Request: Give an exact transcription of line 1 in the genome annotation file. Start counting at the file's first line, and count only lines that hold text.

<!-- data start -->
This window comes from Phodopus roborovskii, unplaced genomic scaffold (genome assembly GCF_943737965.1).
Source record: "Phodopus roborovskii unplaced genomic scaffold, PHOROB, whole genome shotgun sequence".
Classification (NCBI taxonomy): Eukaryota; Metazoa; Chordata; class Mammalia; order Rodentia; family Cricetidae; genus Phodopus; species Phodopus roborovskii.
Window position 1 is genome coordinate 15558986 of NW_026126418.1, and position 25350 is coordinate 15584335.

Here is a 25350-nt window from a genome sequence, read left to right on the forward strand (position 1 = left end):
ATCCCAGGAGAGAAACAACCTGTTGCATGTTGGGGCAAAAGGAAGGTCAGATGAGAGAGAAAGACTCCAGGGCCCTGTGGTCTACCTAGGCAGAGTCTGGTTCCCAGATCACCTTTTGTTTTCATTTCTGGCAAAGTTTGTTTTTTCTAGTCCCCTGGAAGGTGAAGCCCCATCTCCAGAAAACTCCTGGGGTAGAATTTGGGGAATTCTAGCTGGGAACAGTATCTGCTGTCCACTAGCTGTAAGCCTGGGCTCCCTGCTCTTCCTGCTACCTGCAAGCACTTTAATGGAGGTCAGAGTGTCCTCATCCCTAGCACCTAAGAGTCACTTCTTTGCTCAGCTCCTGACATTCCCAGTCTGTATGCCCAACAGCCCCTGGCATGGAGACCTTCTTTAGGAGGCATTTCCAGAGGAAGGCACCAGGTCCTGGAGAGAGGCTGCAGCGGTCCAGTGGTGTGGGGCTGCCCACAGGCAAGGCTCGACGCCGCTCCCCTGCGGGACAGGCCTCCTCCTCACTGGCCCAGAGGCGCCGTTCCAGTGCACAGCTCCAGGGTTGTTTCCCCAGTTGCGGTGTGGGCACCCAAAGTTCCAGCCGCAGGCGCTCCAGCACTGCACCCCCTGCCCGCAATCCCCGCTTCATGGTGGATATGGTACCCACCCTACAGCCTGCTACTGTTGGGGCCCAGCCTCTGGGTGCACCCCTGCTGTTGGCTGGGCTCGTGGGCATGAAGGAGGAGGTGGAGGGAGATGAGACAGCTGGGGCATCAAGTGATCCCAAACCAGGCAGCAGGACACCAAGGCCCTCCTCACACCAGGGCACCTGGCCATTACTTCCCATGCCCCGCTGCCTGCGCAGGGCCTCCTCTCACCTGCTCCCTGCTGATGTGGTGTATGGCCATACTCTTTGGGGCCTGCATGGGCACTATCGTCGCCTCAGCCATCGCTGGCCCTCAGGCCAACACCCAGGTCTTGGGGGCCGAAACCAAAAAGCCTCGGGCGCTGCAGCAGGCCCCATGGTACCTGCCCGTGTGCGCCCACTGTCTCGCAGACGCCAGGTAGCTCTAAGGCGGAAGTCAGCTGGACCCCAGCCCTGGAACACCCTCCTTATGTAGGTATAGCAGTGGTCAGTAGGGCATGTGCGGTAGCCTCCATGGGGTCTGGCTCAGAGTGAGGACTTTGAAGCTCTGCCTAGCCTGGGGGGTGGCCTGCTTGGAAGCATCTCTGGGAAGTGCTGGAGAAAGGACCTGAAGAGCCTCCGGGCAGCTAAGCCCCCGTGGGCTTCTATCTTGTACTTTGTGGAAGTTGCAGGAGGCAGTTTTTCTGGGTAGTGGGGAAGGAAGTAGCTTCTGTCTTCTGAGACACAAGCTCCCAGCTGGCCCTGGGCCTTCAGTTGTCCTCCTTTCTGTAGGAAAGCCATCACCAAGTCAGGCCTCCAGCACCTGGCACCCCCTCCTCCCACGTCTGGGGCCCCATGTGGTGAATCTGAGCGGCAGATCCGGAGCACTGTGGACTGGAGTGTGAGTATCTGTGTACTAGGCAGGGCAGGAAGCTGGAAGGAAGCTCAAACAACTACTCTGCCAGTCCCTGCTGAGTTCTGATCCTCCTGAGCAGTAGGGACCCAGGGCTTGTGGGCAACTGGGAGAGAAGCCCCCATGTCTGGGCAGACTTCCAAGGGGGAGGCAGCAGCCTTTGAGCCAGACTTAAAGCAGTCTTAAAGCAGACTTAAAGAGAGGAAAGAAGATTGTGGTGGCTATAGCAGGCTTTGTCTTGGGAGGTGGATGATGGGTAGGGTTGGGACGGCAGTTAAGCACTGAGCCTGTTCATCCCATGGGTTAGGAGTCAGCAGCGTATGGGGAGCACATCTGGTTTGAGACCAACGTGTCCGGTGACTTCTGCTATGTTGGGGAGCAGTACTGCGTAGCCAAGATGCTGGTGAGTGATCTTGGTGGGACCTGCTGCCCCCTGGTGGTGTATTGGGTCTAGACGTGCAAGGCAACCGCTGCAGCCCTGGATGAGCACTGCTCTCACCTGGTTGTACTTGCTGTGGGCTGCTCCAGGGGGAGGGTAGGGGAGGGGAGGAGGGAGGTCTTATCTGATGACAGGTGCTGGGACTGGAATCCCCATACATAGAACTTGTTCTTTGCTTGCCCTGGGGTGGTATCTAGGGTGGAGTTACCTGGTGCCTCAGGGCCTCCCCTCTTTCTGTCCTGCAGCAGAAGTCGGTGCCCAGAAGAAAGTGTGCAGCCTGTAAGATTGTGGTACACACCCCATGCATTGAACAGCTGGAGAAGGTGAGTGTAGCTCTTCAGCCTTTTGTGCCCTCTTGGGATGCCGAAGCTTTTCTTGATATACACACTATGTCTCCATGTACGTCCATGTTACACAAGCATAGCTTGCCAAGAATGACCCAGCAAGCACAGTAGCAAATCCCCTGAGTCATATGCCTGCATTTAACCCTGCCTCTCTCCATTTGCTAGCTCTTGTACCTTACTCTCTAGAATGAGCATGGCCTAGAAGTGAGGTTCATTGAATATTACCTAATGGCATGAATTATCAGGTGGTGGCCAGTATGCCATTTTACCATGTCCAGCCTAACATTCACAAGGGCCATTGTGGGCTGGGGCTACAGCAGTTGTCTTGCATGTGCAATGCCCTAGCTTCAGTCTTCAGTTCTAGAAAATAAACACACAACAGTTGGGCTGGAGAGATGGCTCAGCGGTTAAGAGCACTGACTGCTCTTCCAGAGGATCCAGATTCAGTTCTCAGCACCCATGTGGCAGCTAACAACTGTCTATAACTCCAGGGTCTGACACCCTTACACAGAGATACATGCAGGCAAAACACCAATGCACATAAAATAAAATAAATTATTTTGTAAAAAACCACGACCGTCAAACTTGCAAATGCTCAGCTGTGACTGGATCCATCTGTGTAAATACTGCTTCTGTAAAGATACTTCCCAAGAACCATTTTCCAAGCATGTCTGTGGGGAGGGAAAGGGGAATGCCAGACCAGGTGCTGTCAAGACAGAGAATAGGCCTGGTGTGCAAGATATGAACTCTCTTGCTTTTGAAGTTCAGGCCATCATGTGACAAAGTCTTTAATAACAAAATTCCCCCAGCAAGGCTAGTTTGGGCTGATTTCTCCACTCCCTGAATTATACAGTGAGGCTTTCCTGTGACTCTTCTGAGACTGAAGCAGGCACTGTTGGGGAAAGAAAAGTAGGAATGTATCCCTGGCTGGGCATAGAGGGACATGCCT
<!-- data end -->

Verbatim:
This window comes from Phodopus roborovskii, unplaced genomic scaffold (genome assembly GCF_943737965.1).